Calls to address harassment and provide campus-based violence prevention
Mon 07 Mar 2016
A group of Dunedin residents has asked the University of Otago to take action to address harassment in the Dunedin student quarter and at the ...
A group of Dunedin residents has asked the University of Otago to take action to address harassment in the Dunedin student quarter and at the university.
The group sent a letter to Vice-Chancellor Professor Harlene Hayne outlining issues of racist speech/slurs, street harassment towards women, and trans- and homophobia. While the abuse may have spiked during orientation or 'O-week,' comments indicate it is an ongoing issue.
The letter states "... we feel the university not only has a role, but a responsibility in addressing this. We find tolerance for such behaviour ('boys will be boys', 'it’s just O-Week', etc.) the valuing of some peoples' fun over others’ safety and wellbeing, absolutely unacceptable. We are proud of a University that is recognised nationally and internationally for its excellence and innovation, as well as its recent recognition for its inclusiveness. We feel that to ensure that inclusiveness is robust across the University, the University needs to take proactive and innovative steps."
Vice-Chancellor Hayne replied within hours acknowledging the need to address the issue and educate students. She also said that the University is developing two educational programmes. One programme would focus on students in residential colleges and the other would focus on reaching students during O-week. Vice-Chancellor Hayne also said she was talking with overseas universities about potential programmes.
The Otago University Students’ Association (OUSA) re-launched Thursdays in Black, a worldwide campaign against sexual and gender based violence, during O-week. The programme is an awareness campaign, but OUSA is also planning to include education focused on consent.
Related information and resources
Addressing sexual and dating violence on university campuses has been gaining momentum in the US.
A new national organisation Campus Advocates and Prevention Professionals Association (CAPPA) was formed in 2015. It is dedicated to providing a national platform to engage, discuss and advance evidence-based strategies to reduce violence and support survivors. The website includes links to relevant research and resources.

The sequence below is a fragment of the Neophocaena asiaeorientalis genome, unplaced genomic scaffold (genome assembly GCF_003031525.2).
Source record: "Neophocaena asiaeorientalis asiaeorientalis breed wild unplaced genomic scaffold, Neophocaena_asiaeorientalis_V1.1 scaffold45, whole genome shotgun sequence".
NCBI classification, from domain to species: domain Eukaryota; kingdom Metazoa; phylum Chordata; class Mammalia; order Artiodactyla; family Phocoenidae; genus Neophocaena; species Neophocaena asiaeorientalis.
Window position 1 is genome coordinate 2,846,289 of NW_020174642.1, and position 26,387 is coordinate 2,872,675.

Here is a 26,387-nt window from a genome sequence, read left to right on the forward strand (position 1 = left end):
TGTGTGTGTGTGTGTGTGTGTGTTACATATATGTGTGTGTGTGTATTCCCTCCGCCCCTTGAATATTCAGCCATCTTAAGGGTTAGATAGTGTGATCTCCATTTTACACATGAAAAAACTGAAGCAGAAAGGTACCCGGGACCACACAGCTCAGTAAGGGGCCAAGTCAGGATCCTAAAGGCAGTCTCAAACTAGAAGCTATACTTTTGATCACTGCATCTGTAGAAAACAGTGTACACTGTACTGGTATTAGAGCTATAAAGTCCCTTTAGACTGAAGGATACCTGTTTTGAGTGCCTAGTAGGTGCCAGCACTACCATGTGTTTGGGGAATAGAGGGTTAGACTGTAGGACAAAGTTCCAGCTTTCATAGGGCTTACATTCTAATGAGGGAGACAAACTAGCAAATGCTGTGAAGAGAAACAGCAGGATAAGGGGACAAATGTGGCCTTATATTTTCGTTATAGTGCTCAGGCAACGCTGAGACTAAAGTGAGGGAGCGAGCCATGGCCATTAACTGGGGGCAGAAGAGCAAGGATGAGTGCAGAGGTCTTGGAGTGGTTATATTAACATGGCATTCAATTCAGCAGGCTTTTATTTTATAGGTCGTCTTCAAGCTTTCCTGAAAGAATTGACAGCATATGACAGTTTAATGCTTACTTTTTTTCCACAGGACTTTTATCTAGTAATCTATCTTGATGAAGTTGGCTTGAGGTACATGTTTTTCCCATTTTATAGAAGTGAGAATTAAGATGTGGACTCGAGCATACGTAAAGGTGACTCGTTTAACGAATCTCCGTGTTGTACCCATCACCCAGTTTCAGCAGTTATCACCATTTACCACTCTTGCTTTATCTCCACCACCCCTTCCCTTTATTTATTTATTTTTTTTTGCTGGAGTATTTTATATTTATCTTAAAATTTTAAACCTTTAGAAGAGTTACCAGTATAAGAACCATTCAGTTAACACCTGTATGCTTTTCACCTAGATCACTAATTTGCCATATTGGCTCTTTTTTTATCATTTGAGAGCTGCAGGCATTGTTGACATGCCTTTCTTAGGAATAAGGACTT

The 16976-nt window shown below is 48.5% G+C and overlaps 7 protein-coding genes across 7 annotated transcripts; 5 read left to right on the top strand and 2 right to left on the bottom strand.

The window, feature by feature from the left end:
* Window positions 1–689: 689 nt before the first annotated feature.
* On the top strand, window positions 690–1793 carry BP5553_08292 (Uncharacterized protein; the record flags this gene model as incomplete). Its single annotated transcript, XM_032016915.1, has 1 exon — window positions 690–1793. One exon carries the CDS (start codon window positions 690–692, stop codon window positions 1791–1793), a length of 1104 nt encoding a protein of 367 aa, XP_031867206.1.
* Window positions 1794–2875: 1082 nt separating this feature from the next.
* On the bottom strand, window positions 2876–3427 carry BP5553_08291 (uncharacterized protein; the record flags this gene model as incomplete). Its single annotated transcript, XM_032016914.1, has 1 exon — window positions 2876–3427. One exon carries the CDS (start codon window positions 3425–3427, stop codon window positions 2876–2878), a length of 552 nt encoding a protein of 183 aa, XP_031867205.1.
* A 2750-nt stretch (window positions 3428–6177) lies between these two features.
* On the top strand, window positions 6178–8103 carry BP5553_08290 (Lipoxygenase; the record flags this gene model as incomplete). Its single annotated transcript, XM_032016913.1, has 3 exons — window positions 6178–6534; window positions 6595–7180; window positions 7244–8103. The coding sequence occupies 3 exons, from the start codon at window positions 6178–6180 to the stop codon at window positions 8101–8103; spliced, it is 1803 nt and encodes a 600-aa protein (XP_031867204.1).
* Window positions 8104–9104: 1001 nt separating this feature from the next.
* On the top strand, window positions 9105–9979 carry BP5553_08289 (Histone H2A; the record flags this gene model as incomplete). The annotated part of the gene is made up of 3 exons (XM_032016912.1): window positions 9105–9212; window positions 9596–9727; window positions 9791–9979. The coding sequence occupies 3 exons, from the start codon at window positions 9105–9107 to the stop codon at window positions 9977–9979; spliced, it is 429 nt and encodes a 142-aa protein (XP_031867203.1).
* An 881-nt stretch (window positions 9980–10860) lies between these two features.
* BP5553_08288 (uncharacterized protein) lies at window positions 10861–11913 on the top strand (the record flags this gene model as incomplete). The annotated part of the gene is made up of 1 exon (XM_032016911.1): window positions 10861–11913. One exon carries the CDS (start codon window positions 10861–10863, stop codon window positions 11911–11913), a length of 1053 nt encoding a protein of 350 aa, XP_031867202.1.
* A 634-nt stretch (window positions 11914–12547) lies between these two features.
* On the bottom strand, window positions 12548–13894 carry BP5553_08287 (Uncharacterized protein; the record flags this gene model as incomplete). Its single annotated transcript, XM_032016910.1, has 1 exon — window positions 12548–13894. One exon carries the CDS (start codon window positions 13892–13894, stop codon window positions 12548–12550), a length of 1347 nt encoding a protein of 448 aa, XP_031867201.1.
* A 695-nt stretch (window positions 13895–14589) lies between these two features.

New programmes and resources have been developed through Not Alone, an initiative of the US White House Task Force to Protect Students from Sexual Assault which was launched in 2014.
PreventConnect Campus also addresses the prevention of sexual violence, domestic violence and dating violence on college and university campuses. PreventConnect Campus is part of PreventConnect, a national online community of prevention practitioners, and was developed as an online resource for practitioners working on campuses and community-based practitioners partnering with campuses. It draws on research, experience and context and offers web conferences, eLearning, podcasts and more.
In 2014, the University of Canterbury's Engineering Society was criticised after its RoUndie 500 event included students dressing in costumes that were racist, sexist and otherwise ofensive.
The following theses examined violence and New Zealand universities:
Smith, I. (2013). Prevention, response, and referral pathways for cases of intimate partner violence and sexual violence at a New Zealand university: A preliminary assessment, Auckland: New Zealand, Dissertation, University of Auckland
The University of Auckland introduced family violence policy in November 2015, supporting both students and staff.
The New Zealand Family Violence Clearinghouse has previously compiled resources on promoting healthy relationships with young people.